The three raced the following weekend at the Pinehurst NCCX race, where Werner again grabbed top honors and Thompson and Cowie rounded out the podium. They gathered again the first weekend in January for two more battles before Nationals. Not surprisingly, all three were on the podium again.
“Having that to keep my engine hot in the weeks off before Nats is pretty crucial and takes stress off of having to focus specifically on training,” said Werner. “Interval training is necessary, but racing always pushes you a little harder.”
You’ve Got a Friend in Me
As Jeremy Powers mentioned in his interview about the end of Aspire Racing, U.S. cyclocross is going to a more individual model where privateer programs are increasingly common. Whereas European teams often train together and do team camps, U.S. riders are often forced to do their training solo and then drive and fly across the country each week to race.
Friendships like the ones Werner, Thompson and Cowie have formed are essential for filling the void left by not having a large team to spend time with and learn from. In the case of the three Carolina transplants, it also fits their personalities.
“Going to the races and seeing familiar faces that can take your mind off of the seriousness of the weekend is great and critical,” said Werner. “I am a pretty laid back guy and hate anticipating race starts and sitting around idle to get on the trainer or wait to get on the course. So it is great to have Eric pop by my tent or roll over to Hyde’s and talk some shit or hang out and talk about stuff that isn’t race related. This kind of stuff keeps me mentally fresh and less stressed.”
“It’s super important,” said Cowie about the friendships he’s formed. “Not only with other racers but with local friends and fans. It’s kind of nice having a home away from home. I’ve got friends that I might only see a few times a year at certain races so it’s good to break up the travel. And you end up racing against the same guys every weekend, so it’s good to have a little bit of camaradery at each race. Cycling is such a cool sport like that; we’ve always got common ground and something to talk about.”
“I think it’s super important, at least to the point where you have a small community at each race and are still welcoming to other riders,” said Thompson, echoing Cowie. “When traveling for cyclocross, things can get pricey or maybe you forget a key tool or component, and most guys are nice enough to share a bit of love and help you out. Everyone has been there, and our sport is relatively small and most riders are working on a very small budget, so I think it’s best to keep supporting each other in order to continue to grow the scene.”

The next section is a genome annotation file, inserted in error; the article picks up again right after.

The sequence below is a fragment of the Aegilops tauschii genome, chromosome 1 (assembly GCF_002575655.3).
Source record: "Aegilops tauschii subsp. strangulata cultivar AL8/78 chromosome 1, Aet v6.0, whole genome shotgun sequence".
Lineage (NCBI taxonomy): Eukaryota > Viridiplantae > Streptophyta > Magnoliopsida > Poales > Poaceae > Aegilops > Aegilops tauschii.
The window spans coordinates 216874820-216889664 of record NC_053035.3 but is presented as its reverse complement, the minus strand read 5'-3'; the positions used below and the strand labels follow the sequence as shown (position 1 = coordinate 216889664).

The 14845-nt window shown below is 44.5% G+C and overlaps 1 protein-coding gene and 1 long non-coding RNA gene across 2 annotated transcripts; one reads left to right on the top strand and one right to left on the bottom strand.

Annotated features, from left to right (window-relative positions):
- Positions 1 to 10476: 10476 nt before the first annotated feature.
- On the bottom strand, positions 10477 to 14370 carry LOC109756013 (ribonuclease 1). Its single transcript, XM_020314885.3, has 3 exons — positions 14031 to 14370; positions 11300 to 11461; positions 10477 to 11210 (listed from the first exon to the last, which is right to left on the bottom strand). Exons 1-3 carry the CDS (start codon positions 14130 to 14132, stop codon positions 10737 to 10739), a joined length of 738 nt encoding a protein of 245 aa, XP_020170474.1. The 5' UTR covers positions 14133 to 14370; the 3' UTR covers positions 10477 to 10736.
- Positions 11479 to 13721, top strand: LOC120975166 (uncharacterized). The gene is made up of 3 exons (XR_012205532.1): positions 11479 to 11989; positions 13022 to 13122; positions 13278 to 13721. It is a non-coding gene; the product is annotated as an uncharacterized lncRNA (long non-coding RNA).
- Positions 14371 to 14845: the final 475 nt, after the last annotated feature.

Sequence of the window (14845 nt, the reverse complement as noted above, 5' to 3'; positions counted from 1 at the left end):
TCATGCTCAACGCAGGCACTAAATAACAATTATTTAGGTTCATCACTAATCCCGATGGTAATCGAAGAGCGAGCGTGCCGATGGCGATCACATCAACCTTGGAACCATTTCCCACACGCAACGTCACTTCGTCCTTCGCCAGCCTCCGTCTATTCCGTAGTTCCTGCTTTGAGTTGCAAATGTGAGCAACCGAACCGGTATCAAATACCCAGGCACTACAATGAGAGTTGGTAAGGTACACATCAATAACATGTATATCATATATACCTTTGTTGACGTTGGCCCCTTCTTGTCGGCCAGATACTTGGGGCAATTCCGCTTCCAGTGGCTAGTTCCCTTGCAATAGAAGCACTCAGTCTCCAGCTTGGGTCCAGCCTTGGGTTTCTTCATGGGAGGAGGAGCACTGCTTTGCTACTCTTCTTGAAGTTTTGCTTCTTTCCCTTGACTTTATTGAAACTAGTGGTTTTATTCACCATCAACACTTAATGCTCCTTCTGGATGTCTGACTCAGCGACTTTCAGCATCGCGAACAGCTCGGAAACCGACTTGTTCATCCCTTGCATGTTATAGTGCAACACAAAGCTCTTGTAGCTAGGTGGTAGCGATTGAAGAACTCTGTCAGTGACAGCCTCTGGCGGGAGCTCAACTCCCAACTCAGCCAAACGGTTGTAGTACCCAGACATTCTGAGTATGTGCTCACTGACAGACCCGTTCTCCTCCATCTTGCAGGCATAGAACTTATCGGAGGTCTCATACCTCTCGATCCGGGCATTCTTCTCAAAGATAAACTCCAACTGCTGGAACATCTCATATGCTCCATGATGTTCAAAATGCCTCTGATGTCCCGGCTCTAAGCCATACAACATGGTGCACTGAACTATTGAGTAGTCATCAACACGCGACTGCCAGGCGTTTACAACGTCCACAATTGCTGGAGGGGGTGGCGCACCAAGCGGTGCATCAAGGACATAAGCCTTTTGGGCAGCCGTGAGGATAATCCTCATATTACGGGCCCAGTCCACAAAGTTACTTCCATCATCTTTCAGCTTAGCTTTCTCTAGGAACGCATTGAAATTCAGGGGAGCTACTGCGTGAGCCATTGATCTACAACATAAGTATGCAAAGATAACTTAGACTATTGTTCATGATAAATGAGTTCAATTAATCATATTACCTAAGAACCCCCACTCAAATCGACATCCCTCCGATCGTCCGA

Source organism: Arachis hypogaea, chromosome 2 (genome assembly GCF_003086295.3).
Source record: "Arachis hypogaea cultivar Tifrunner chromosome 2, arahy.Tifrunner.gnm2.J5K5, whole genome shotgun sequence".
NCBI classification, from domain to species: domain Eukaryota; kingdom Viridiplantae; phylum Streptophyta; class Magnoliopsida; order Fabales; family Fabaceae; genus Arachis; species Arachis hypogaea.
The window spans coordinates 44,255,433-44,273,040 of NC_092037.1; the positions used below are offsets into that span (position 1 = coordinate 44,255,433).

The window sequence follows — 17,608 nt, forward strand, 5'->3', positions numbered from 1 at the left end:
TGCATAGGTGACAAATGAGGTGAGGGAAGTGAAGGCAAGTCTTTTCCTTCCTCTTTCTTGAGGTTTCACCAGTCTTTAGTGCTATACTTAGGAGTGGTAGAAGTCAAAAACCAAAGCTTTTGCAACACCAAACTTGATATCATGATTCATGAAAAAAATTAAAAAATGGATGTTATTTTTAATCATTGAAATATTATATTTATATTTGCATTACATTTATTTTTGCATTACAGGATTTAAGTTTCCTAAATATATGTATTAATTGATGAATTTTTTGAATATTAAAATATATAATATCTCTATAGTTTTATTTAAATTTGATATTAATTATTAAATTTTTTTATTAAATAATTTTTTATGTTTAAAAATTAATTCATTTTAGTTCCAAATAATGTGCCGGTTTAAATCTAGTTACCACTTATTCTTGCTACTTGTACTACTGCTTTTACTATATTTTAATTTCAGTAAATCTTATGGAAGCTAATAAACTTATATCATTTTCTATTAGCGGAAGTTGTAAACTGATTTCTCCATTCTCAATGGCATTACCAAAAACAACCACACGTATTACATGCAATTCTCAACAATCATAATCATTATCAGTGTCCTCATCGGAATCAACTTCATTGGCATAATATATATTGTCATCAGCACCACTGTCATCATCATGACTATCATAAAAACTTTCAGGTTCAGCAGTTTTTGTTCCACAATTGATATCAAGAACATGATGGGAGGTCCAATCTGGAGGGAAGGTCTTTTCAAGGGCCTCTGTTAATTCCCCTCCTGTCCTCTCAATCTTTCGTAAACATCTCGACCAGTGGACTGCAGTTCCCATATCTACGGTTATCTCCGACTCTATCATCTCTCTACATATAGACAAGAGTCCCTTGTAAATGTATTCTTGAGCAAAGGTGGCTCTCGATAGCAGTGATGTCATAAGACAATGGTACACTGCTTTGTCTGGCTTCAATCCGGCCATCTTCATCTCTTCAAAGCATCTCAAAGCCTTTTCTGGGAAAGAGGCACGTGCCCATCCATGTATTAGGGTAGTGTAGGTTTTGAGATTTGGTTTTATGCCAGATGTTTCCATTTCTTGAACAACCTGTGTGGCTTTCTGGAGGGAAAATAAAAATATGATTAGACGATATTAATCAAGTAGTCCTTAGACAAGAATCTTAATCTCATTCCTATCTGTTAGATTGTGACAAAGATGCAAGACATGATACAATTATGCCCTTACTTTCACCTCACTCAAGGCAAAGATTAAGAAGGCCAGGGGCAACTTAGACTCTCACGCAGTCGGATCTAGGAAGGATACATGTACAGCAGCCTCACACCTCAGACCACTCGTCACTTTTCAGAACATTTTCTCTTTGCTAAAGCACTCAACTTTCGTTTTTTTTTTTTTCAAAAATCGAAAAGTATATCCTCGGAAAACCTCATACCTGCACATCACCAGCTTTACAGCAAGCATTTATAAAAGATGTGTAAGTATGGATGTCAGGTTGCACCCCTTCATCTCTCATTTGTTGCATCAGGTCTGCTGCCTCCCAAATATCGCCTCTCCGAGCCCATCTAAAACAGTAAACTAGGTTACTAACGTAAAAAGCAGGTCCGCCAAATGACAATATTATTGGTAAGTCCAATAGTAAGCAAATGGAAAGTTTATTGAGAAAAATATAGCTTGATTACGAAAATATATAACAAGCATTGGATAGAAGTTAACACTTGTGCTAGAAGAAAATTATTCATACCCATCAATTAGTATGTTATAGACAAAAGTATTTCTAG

Another benefit of the European team model is athletes get to ride and train with other elite-level riders. Anyone who rides bikes knows that joining the fast group ride or racing up a category is going to push you to get better. The same is true for the pros.
“Sometimes it is hard to push yourself enough, but with other guys around of similar fitness and skill it makes the efforts that one or two percent harder, which is obviously beneficial,” said Werner. “Otherwise it is just nice to have people on the same page as you.”
Thompson agreed. “I think there is always something to say about training with someone who is faster than you, it really helps you work on the smaller things that make a difference in a race.”
There is no question the Europeans benefit from the team structure and having the opportunity to compete against one another. The friendships among U.S. riders have provided them with the opportunity to ride with and learn from each other.
These, dare we say, cyclocross bromances, are en vogue this season. The biggest one is obviously Stephen Hyde and Wout van Aert, who did a training block together in Spain at the end of November.
However, before there was Hyde and Wout, there was Kerry and Stephen. Werner and Hyde have become friends and have taken the opportunity to ride together when the opportunity presents itself.
“Hyde is a cool dude to ride with,” said Werner. “I remember doing some mid-week efforts with him in between the World Cups and Worlds last year over in Europe. I look up to Hyde for sure, and when he tells you ‘this is what I am doing,’ then I kind of drop what I am doing to ride with him and see if I can glean anything from that experience.”